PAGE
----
Syria among 'most dangerous places on Earth' for children - UNICEF
UNITED NATIONS (Reuters) - The number of children affected by the civil war in Syria has more than doubled over the past year, with hundreds of thousands of young Syrians trapped in besieged parts of the country, the United Nations Children's Fund said on Monday.
"After three years of conflict and turmoil, Syria is now one of the most dangerous places on earth to be a child," said the UNICEF report. "In their thousands, children have lost lives and limbs, along with virtually every aspect of their childhood."
"They have lost classrooms and teachers, brothers and sisters, friends, caregivers, homes and stability," it said. "Instead of learning and playing, many have been forced into the workplace, are being recruited to fight, or subjected to enforced idleness."
UNICEF said the child casualty rates were the highest recorded in any recent conflict in the region. It cited U.N. figures that at least 10,000 children have been killed in the Syrian war but noted that the real number is probably higher.
The opposition Syrian Observatory for Human Rights has said that more than 136,000 have been killed since a revolt against President Bashar al-Assad began in March 2011.
"The dangers for children go beyond death and injury," UNICEF said. "Boys as young as 12 have been recruited to support the fighting, some in actual combat, others to work as informers, guards, or arms smugglers."
The UNICEF report said 2 million children needed some form of psychological support or treatment while a total of 5.5 million children were affected by the conflict - some of them inside Syria and others living abroad as refugees.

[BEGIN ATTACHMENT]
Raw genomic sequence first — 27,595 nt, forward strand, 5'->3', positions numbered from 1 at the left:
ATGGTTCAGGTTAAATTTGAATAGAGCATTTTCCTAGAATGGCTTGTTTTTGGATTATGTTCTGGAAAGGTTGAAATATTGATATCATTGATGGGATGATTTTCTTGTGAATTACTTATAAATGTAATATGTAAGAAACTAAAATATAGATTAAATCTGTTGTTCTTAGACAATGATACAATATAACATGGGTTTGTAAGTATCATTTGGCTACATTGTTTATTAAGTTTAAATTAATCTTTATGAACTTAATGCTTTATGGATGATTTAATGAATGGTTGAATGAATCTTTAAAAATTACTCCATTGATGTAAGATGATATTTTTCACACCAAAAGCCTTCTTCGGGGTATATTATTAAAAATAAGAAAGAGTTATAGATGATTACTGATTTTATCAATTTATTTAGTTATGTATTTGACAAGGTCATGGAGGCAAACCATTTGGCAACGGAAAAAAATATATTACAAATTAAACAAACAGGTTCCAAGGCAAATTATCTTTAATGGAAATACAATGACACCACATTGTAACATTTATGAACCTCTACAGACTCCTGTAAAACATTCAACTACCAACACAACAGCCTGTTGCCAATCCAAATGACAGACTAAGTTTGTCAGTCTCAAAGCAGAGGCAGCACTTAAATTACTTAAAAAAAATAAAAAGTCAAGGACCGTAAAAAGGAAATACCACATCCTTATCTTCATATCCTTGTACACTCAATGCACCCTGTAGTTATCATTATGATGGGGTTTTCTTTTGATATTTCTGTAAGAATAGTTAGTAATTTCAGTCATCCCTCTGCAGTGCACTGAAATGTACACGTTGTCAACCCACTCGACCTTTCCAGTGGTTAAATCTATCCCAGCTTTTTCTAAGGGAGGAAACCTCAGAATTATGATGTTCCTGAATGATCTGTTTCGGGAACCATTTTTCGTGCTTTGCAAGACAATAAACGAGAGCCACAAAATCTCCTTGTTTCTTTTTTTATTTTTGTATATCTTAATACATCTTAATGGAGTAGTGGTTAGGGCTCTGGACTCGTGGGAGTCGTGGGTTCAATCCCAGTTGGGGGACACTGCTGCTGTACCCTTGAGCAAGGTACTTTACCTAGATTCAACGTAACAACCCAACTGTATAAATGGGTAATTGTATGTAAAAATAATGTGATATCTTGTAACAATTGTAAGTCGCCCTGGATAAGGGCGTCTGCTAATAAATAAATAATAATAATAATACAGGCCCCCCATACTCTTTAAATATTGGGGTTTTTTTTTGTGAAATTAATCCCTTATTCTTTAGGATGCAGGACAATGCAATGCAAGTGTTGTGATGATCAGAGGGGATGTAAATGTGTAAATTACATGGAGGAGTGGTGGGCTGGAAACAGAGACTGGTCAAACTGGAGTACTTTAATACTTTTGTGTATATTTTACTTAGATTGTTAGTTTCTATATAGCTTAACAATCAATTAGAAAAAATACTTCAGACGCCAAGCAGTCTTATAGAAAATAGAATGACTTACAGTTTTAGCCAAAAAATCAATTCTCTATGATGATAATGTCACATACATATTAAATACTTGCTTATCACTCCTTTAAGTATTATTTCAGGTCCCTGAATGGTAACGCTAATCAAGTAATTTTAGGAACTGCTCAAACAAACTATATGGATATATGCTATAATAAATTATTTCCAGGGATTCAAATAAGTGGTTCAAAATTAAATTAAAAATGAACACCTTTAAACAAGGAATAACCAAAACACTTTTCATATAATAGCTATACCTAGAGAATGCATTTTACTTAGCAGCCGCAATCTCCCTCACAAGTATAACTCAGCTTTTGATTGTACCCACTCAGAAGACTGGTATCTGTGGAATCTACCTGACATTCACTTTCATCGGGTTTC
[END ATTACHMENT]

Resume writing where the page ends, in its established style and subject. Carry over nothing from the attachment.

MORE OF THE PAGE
This is more than twice the number of children affected by the conflict in March 2013, when UNICEF estimated it had impacted 2.3 million young Syrians.
The number of children displaced inside Syria has risen to nearly 3 million from 920,000 a year ago. Meanwhile, UNICEF said the number of child refugees has grown to 1.2 million from 260,000 since last year - 425,000 of them under 5 years old.
"The decline in Syrian children's access to education has been staggering," the report said. "Today, nearly 3 million children in Syria and in neighbouring countries are unable to go to school on a regular basis. That's about half of Syria's school-age population."
UNICEF said there were 323,000 children under 5 years of age in besieged or areas that are hard for humanitarian aid workers to access.
The UNICEF report comes after Save the Children, an international advocacy group that promotes children's rights, issued an assessment of Syria's collapsing healthcare system.
The UNICEF report said Syrian children are being been forced to grow up faster than any child should - one in 10 Syrian refugee children is now working while one in every five Syrian girls in Jordan is forced into early marriage.
"This war has to end so that children can return to their homes to rebuild their lives in safety with their family and friends," said UNICEF director Anthony Lake. "This third devastating year for Syrian children must be the last."
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